A keratin-based microparticle for cell delivery

Marc Thompson, Aaron Giuffre, Claire McClenny, Mark Van Dyke

Research output: Contribution to journalArticlepeer-review

6 Scopus citations


Keratin-based biomaterials represent an attractive opportunity in the fields of wound healing and tissue regeneration, not only for their chemical and physical properties, but also for their ability to act as a delivery system for a variety of payloads. Importantly, keratins are the only natural biomaterial that is not targeted by specific tissue turnover-related enzymes, giving it potential stability advantages and greater control over degradation after implantation. However, in-situ polymerization chemistry in some keratin systems are not compatible with cells, and incorporation within constructs such as hydrogels may lead to hypoxia and cell death. To address these challenges, we envisioned a pre-formed keratin microparticle on which cells could be seeded, while other payloads (e.g. drugs, growth factors or other biologic compounds) could be contained within, although studies investigating the potential partitioning between phases during emulsion polymerization would need to be conducted. This study employs well-established water-in-oil emulsion procedures as well as a suspension culture method to load keratin-based microparticles with bone marrow-derived mesenchymal stem cells. Fabricated microparticles were characterized for size, porosity and surface structure and further analyzed to investigate their ability to form gels upon hydration. The suspension culture technique was validated based on the ability for loaded cells to maintain their viability and express actin and vinculin proteins, which are key indicators of cell attachment and growth. Maintenance of expression of markers associated with cell plasticity was also investigated. As a comparative model, a collagen-coated microparticle (Sigma) of similar size was used. Results showed that an oxidized form of keratin (“keratose” or “KOS”) formed unique microparticle structures of various size that appeared to contain a fibrous sub-structure. Cell adhesion and viability was greater on keratin microparticles compared to collagen-coated microparticles, while marker expression was retained on both.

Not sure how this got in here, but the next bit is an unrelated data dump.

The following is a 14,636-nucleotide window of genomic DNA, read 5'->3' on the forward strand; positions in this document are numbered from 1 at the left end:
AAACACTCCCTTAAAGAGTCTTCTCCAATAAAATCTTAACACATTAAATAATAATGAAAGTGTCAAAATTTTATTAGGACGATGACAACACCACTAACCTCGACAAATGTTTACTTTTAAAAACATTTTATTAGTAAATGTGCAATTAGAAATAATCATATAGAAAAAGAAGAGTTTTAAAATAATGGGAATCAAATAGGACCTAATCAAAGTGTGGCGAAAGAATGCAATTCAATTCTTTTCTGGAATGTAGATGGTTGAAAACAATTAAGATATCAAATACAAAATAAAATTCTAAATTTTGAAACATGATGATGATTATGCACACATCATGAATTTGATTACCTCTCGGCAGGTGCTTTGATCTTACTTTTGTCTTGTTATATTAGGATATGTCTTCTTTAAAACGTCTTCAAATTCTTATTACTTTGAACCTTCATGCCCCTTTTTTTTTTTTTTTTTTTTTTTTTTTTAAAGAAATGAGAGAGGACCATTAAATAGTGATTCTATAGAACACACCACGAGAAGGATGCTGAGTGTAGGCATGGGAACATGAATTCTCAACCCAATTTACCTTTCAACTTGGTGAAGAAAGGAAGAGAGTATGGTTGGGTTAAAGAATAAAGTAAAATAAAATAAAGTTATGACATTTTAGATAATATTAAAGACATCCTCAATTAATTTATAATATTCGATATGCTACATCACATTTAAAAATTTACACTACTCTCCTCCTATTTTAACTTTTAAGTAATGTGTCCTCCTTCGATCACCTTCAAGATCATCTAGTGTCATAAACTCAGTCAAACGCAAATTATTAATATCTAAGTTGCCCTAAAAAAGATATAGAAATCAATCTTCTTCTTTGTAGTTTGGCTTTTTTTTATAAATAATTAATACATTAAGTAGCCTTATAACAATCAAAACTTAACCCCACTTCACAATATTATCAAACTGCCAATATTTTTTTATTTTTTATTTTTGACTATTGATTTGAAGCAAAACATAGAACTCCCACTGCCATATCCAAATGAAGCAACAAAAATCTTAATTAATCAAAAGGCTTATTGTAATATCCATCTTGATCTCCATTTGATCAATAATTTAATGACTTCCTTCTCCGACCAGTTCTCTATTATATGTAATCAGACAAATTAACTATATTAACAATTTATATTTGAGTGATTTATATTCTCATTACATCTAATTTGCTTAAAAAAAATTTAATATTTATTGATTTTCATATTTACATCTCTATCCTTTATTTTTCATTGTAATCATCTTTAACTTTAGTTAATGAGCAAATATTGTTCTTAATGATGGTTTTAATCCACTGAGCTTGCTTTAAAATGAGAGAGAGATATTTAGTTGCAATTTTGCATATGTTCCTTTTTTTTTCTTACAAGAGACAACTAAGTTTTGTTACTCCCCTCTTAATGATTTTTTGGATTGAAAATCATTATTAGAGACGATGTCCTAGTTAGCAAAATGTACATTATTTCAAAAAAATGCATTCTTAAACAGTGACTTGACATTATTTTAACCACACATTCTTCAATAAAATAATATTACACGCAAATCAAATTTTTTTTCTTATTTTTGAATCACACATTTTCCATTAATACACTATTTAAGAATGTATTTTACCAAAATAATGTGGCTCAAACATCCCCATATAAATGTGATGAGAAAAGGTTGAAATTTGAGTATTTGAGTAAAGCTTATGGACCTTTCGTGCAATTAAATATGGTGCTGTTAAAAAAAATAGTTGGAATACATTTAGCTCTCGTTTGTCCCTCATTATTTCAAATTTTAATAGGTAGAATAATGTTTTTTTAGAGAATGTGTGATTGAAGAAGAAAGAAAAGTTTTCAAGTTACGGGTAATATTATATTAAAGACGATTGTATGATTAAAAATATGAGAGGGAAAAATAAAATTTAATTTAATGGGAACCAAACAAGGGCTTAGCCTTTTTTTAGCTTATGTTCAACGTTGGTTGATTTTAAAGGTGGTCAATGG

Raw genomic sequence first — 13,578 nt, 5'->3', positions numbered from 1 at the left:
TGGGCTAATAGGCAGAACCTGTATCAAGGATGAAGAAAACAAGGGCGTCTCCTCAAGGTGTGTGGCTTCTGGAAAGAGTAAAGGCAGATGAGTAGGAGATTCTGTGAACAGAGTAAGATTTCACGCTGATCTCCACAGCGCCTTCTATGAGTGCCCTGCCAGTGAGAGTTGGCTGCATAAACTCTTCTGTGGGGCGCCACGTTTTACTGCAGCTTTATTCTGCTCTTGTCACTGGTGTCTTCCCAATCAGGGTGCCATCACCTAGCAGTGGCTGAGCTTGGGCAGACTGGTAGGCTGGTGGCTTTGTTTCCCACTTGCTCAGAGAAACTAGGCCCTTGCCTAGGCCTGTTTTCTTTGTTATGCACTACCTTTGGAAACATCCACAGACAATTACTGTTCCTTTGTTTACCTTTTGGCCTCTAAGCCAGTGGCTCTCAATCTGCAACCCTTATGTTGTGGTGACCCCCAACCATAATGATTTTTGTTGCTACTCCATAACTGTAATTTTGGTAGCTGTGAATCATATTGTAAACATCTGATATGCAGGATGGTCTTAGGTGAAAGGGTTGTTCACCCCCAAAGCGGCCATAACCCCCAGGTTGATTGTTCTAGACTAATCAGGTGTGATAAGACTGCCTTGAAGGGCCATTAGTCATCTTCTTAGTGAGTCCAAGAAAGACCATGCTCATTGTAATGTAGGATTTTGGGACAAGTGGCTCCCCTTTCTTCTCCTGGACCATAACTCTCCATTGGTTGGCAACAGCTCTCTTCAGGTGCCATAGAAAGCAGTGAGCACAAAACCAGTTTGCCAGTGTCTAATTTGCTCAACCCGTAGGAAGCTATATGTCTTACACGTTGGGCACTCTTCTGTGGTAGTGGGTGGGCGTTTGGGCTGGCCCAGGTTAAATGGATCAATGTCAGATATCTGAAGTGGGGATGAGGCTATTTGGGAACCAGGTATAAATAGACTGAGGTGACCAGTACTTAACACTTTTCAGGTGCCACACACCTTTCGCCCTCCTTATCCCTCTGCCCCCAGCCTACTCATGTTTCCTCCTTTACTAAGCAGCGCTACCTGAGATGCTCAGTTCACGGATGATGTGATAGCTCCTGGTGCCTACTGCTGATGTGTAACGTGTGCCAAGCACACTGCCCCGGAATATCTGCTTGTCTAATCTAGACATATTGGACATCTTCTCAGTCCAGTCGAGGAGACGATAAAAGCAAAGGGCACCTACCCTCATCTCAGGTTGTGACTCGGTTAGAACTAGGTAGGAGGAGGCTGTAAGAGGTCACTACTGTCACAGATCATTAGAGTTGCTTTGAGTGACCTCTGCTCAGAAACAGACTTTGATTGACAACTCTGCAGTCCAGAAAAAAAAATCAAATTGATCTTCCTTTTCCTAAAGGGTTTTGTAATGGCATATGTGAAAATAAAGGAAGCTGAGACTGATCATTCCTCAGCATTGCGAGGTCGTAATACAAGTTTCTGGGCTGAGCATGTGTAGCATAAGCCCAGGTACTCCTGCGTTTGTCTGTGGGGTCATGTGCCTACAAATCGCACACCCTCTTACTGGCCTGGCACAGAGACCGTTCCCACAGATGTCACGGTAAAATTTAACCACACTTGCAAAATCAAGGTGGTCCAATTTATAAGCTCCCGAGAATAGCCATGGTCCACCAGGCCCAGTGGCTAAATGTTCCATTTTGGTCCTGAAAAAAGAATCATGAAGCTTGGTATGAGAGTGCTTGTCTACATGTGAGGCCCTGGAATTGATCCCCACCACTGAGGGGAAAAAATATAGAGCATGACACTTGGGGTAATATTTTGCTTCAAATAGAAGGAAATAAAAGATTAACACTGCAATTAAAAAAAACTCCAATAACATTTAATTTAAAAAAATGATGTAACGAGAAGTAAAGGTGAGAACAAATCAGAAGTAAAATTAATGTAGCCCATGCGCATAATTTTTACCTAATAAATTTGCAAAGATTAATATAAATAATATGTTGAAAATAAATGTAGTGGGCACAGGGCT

Original languageEnglish (US)
Pages (from-to)579-591
Number of pages13
JournalJournal of Biomaterials Applications
Issue number6
StatePublished - Jan 2021
Externally publishedYes


  • cell plasticity
  • Keratin
  • microparticle
  • stem cell
  • tissue engineering

ASJC Scopus subject areas

  • Biomaterials
  • Biomedical Engineering


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